"We are in a rather nasty hole tonight," wrote Oates in his diary. "Got among bad crevasses and pressure, all blue ice. We struggled in this chaos until about 9 p.m., when we were absolutely done." 
"By a fatal chance we kept too far to the left," Scott wrote, "and then we struck uphill and, tired and despondent, arrived in a horrid maze of crevasses and fissures. Divided councils caused our course to be erratic after this, and finally, at 9 P.M. we landed in the worst place of all. After discussion we decided to camp, and here we are, after a very short supper and one meal only remaining in the food bag; the depot doubtful in locality. We must get there to-morrow. Meanwhile we are cheerful with an effort. It's a tight place, but luckily we've been well fed up to the present. Pray God we have fine weather to-morrow."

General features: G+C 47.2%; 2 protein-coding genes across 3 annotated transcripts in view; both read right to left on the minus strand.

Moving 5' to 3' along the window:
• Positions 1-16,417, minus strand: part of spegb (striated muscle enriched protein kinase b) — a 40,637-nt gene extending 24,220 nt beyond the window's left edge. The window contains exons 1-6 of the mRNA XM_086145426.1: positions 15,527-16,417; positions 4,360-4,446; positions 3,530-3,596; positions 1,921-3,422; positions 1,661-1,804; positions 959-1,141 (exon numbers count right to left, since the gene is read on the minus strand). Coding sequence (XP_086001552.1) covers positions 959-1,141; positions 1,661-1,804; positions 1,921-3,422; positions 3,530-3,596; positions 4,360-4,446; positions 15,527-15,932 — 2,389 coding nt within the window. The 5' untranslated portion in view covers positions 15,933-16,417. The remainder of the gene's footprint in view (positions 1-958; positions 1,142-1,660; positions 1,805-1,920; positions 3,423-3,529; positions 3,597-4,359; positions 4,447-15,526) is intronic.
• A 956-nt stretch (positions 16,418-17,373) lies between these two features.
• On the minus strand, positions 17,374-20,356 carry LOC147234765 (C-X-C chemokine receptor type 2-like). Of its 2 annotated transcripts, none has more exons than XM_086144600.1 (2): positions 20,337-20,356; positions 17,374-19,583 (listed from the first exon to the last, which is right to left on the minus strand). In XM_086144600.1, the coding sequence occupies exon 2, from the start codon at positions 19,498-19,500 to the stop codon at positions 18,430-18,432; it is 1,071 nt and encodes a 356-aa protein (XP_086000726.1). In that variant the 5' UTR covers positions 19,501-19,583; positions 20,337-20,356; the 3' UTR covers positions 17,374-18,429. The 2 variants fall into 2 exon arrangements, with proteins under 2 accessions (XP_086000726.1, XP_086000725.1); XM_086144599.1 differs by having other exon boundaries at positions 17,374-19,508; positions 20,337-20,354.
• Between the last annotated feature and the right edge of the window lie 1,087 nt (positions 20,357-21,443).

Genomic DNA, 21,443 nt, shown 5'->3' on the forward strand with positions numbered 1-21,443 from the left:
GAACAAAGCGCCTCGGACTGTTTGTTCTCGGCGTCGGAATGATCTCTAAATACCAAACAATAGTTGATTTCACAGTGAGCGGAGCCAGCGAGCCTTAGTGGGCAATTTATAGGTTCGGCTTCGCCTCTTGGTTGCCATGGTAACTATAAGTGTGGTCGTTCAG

"It's an extraordinary thing about Evans," added Oates, "he's lost his guts and behaves like an old woman or worse. He's quite worn out with the work, and how he's going to do the 400 odd miles we've still got to do, I don't know." 
 L.E.G. Oates, diary, 12 February, 1912, quoted by Roland Huntford in Scott and Amundsen (New York : Putnam, 1980, c1979), p.520.
 R.F. Scott, diary, 12 February, 1912, quoted in Scott's Last Expedition, v.1.
 L.E.G. Oates, diary, 12 February, 1912, quoted by Roland Huntford in Scott and Amundsen (New York : Putnam, 1980, c1979), p.521.